Nike shoes are very popular high quality and high performance sports shoes. Nike shoes are also very attractively styles. This makes them collectors items with many people purchasing, and collecting vintage Nike shoes. A purchase seeking to purchase vintage Nike shoes needs to be able to spot a real shoe from a fake and to be able to know when a shoe was made by looking at the style numbers. Here are instructions on how to date vintage Nike shoes by the numbers.
Look inside the Nike shoe for the woven fabric tag. Nike shoe tags are always woven and not plastic-like or paper.
Read the numbers on the tag. Each tag has a series of numbers. You will see the product release number, the sizes, the style numbers and the color numbers. You will also see the bar code and at the very bottom, you will see a date and sku number.
Look at the very first set of numbers below “made in china”. This is your release date. The first two numbers indicate the year the shoes were made. For example, if the release date number is 040944, the shoes were made in 2004. If the releases date number is 007437 shoes were made in 2004. If the release date number is 974626, the shoes were made in 1997.
Double check your production date by looking at the very last line of numbers. There will be an actual date written just below the bar code. The date should be in a six digit format with the last two digits of the year listed. If the date had a four-digit number for the date, the shoes are fakes and not real Nike shoes.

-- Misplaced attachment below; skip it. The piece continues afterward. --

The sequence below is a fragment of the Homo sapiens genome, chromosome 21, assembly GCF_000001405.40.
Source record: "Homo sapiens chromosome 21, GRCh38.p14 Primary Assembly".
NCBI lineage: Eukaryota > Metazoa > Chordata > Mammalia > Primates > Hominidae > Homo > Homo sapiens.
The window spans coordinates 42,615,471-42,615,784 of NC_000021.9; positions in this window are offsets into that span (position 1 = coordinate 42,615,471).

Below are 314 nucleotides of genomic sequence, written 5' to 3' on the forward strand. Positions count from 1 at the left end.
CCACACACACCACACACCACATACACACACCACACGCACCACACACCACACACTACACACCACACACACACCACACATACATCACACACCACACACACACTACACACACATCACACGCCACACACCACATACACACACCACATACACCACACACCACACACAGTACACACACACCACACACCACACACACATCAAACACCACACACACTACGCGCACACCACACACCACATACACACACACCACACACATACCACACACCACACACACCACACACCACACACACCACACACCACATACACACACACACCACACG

If the tag is worn or missing (in which case you should reconsider buying the Nike shoe), you can check the internet to make sure that the style of the shoe matches the correct release date. You can find Nike Jordan and other Nike release dates in the resource links below.
Andrea Hermitt is an artist and writer who loves to research and write about new things. She's been a content writer since 2000, contributing to Families.com, the blog Notes From A Homeschooling Mom and other online publications. Hermitt has a Bachelor of Arts in fine art and English from the State University of New York at Albany.
Creative Commons Image by flickr member arka D, Illustration by A.Hermitt